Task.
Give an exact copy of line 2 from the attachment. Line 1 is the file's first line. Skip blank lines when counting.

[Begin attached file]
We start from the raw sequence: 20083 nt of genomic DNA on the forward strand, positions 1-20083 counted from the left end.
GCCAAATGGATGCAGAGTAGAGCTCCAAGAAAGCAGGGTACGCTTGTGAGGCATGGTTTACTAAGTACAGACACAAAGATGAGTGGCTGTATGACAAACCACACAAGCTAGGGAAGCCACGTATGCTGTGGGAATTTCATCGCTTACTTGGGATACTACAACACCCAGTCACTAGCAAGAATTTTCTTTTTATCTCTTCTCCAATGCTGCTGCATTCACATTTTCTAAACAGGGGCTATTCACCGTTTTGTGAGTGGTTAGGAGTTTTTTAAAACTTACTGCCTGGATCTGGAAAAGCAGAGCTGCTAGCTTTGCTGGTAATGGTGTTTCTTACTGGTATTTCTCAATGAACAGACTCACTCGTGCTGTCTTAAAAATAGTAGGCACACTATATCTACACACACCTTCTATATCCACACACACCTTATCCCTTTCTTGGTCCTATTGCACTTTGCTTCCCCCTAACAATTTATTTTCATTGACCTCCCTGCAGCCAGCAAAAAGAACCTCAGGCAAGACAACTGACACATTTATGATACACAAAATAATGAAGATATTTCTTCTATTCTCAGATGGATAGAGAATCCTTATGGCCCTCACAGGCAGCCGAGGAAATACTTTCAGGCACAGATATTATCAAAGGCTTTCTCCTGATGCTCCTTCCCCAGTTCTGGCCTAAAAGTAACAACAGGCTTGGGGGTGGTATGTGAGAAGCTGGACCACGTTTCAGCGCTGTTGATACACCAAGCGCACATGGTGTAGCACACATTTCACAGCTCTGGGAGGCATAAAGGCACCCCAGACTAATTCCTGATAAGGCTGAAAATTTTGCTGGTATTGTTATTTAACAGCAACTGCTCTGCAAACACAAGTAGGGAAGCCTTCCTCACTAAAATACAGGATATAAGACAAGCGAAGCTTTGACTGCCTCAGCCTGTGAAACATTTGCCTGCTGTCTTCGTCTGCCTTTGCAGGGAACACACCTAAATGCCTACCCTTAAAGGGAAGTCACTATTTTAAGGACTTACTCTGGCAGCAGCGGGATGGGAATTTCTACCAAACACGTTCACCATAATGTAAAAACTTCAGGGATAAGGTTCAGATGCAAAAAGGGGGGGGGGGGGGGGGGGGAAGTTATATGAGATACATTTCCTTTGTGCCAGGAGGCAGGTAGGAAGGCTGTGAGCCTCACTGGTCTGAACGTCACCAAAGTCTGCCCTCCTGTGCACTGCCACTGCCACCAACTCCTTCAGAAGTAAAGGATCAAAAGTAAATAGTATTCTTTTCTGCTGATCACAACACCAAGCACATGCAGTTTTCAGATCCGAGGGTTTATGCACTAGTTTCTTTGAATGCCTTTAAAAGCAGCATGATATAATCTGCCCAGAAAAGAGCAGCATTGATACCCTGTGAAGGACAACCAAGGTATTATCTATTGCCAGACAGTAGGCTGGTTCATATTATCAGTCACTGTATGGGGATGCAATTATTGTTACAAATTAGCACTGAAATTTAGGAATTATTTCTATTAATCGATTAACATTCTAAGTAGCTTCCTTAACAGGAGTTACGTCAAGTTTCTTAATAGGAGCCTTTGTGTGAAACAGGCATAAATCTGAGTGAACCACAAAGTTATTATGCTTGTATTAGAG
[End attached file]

GCCAAATGGATGCAGAGTAGAGCTCCAAGAAAGCAGGGTACGCTTGTGAGGCATGGTTTACTAAGTACAGACACAAAGATGAGTGGCTGTATGACAAACCACACAAGCTAGGGAAGCCACGTATGCTGTGGGAATTTCATCGCTTACTTGGGATACTACAACACCCAGTCACTAGCAAGAATTTTCTTTTTATCTCTTCTCCAATGCTGCTGCATTCACATTTTCTAAACAGGGGCTATTCACCGTTTTGTGAGTGGTTAGGAGTTTTTTAAAACTTACTGCCTGGATCTGGAAAAGCAGAGCTGCTAGCTTTGCTGGTAATGGTGTTTCTTACTGGTATTTCTCAATGAACAGACTCACTCGTGCTGTCTTAAAAATAGTAGGCACACTATATCTACACACACCTTCTATATCCACACACACCTTATCCCTTTCTTGGTCCTATTGCACTTTGCTTCCCCCTAACAATTTATTTTCATTGACCTCCCTGCAGCCAGCAAAAAGAACCTCAGGCAAGACAACTGACACATTTATGATACACAAAATAATGAAGATATTTCTTCTATTCTCAGATGGATAGAGAATCCTTATGGCCCTCACAGGCAGCCGAGGAAATACTTTCAGGCACAGATATTATCAAAGGCTTTCTCCTGATGCTCCTTCCCCAGTTCTGGCCTAAAAGTAACAACAGGCTTGGGGGTGGTATGTGAGAAGCTGGACCACGTTTCAGCGCTGTTGATACACCAAGCGCACATGGTGTAGCACACATTTCACAGCTCTGGGAGGCATAAAGGCACCCCAGACTAATTCCTGATAAGGCTGAAAATTTTGCTGGTATTGTTATTTAACAGCAACTGCTCTGCAAACACAAGTAGGGAAGCCTTCCTCACTAAAATACAGGATATAAGACAAGCGAAGCTTTGACTGCCTCAGCCTGTGAAACATTTGCCTGCTGTCTTCGTCTGCCTTTGCAGGGAACACACCTAAATGCCTACCCTTAAAGGGAAGTCACTATTTTAAGGACTTACTCTGGCAGCAGCGGGATGGGAATTTCTACCAAACACGTTCACCATAATGTAAAAACTTCAGGGATAAGGTTCAGATGCAAAAAGGGGGGGGGGGGGGGGGGGGAAGTTATATGAGATACATTTCCTTTGTGCCAGGAGGCAGGTAGGAAGGCTGTGAGCCTCACTGGTCTGAACGTCACCAAAGTCTGCCCTCCTGTGCACTGCCACTGCCACCAACTCCTTCAGAAGTAAAGGATCAAAAGTAAATAGTATTCTTTTCTGCTGATCACAACACCAAGCACATGCAGTTTTCAGATCCGAGGGTTTATGCACTAGTTTCTTTGAATGCCTTTAAAAGCAGCATGATATAATCTGCCCAGAAAAGAGCAGCATTGATACCCTGTGAAGGACAACCAAGGTATTATCTATTGCCAGACAGTAGGCTGGTTCATATTATCAGTCACTGTATGGGGATGCAATTATTGTTACAAATTAGCACTGAAATTTAGGAATTATTTCTATTAATCGATTAACATTCTAAGTAGCTTCCTTAACAGGAGTTACGTCAAGTTTCTTAATAGGAGCCTTTGTGTGAAACAGGCATAAATCTGAGTGAACCACAAAGTTATTATGCTTGTATTAGAG